982886899 @CIC.00 2. “O merciful! if the beggar's poor eyes happen to meet thine even an instant, he will not from thence (have any occasion to) behold the faces of the wealthy and prosperous. Perhaps nothing is more common in the Singhalese, as in all Oriental tongues, than to employ such tropes as the above, which serve to invigorate the language.

8. The next is called @ç Otha, and is that energy which is produced by “the proper combination of several words

“ together.” Although this energy is chiefly to be attended to in prose compositions, yet scholars are of opinion that it should not be disregarded in poetry ;-e. g.

සුපුරාසිසිරකලඹලඹගසමර

රජදහසදිලිමුදුනවිතපලඹතැබජකඟ “When the sword in thy drooping hand had glistened, thousands of kings surrounded by hanging tassels, like unto the volumes of a full moon's rays in autumn, have placed their saluting hands on their heads."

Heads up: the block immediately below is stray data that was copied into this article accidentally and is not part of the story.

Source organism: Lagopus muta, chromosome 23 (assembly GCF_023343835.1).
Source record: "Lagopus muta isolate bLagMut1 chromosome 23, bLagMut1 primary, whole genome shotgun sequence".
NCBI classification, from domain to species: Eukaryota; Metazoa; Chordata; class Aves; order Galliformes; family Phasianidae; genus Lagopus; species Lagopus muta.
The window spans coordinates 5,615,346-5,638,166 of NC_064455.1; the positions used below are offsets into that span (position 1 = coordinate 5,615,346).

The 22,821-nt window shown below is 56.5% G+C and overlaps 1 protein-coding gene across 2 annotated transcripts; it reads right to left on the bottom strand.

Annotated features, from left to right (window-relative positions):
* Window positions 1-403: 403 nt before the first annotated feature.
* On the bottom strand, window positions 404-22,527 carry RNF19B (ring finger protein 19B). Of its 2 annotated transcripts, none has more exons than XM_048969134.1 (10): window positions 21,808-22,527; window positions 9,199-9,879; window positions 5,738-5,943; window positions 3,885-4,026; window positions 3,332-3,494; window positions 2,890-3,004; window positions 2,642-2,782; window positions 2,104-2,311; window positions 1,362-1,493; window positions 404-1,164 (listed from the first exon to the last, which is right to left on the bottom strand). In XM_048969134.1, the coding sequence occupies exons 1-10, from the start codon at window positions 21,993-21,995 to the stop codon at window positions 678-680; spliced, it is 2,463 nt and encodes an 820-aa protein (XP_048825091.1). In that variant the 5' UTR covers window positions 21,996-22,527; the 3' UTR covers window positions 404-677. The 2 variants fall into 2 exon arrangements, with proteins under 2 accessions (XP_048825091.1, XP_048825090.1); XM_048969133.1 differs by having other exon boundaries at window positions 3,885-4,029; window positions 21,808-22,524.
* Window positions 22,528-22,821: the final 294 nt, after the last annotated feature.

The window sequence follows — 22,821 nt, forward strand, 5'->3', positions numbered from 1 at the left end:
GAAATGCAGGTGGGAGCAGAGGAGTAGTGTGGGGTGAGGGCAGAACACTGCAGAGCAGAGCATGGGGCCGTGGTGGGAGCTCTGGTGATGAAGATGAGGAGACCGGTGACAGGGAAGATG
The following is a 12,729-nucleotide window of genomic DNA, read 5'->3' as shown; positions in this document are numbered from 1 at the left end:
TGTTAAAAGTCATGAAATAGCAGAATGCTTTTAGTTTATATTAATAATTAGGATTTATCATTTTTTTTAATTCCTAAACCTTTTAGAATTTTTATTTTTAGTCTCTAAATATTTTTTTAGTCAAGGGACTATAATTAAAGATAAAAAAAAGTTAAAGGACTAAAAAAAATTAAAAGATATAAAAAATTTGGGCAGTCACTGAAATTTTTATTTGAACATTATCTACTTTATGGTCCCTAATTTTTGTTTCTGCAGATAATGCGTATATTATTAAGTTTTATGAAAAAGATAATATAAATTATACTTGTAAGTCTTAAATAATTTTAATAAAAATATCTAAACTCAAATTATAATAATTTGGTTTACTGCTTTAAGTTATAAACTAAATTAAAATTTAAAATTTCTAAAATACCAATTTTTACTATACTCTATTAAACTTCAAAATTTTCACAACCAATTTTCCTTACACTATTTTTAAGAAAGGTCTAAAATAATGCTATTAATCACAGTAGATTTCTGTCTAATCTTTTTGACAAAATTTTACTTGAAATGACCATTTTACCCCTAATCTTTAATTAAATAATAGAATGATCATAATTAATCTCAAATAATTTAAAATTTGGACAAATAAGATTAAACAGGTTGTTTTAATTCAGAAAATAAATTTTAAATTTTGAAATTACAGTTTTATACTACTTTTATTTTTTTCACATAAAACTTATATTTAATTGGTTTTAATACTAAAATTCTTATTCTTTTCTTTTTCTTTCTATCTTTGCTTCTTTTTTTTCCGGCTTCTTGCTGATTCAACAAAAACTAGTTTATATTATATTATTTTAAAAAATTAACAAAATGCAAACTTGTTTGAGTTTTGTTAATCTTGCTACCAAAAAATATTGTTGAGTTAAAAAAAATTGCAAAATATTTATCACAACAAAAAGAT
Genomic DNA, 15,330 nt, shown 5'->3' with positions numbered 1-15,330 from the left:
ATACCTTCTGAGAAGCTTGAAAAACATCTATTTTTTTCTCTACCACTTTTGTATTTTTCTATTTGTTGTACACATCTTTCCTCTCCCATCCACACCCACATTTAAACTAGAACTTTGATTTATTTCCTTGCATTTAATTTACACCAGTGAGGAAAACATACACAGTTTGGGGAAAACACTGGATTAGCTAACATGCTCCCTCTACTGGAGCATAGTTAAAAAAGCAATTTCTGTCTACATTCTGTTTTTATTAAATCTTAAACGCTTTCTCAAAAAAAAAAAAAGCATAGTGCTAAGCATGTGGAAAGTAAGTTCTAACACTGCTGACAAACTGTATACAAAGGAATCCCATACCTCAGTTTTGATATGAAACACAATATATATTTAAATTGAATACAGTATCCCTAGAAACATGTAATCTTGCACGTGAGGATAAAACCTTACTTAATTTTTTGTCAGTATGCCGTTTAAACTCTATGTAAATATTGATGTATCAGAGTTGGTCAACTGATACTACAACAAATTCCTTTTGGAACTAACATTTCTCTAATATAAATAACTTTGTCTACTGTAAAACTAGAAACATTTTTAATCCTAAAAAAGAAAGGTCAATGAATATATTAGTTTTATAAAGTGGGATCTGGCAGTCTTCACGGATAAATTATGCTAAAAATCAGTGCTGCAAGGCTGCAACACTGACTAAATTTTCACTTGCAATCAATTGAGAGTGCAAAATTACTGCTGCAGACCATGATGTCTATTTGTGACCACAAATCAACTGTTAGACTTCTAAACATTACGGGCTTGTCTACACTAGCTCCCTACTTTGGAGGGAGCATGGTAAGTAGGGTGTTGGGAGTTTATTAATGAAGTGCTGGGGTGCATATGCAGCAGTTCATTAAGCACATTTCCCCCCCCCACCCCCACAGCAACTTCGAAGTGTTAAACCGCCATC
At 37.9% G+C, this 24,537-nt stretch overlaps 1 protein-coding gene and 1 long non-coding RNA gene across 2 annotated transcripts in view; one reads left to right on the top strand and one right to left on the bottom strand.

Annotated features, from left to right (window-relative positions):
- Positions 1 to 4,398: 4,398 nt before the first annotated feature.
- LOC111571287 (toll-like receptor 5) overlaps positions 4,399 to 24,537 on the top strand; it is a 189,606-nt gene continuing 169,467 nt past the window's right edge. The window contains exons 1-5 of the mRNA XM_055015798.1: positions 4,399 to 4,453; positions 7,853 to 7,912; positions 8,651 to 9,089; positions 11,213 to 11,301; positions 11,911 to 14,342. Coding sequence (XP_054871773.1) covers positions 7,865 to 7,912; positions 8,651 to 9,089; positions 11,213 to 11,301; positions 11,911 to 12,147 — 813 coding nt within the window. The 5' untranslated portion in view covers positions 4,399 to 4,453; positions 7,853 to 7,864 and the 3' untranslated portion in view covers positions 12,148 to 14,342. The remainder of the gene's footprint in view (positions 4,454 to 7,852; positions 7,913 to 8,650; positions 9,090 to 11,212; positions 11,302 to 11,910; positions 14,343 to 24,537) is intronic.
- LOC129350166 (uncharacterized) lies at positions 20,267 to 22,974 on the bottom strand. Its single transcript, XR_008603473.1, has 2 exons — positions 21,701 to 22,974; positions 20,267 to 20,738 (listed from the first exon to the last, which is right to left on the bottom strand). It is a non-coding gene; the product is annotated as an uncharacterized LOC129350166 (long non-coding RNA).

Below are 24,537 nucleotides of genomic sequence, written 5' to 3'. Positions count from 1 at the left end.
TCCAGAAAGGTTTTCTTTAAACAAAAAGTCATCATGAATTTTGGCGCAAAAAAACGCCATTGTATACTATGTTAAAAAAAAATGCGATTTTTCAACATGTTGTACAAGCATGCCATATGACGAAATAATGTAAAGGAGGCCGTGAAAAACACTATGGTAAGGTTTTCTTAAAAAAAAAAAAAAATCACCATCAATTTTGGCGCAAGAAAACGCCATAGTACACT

Here the reader will observe, that all the words in the first hemistich of the above stanza are run into one another, 80 as to render the whole line one entire word. But it is remarkable, that in the Singhalese, where nouns in their radical form, without being inflected, retain all the senses of different cases; the junction of the words is not easily perceptible as in Sanscrit, where not a single noun occurs in a sentence, except with its proper case-termination. †

9. Çond Danakal, is the next species of energy, produced by a non-departure from the idiom of the language, and by such an appropriate choice of language as to be in

* See his Philosophy of Rhetoric, p. 418. | But see note * p. 43, and remarks ante p. 179.

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telligible alike to the ignorant and to the learned; e. g. ගෙනහමතවසරයමන්තබදෝතමන් පිවිතුරුවුයුහරහස Odabçədlose. “O hermit! If one like thee rest the splendour of thy two pure feet in any place, the same will be thy habitation."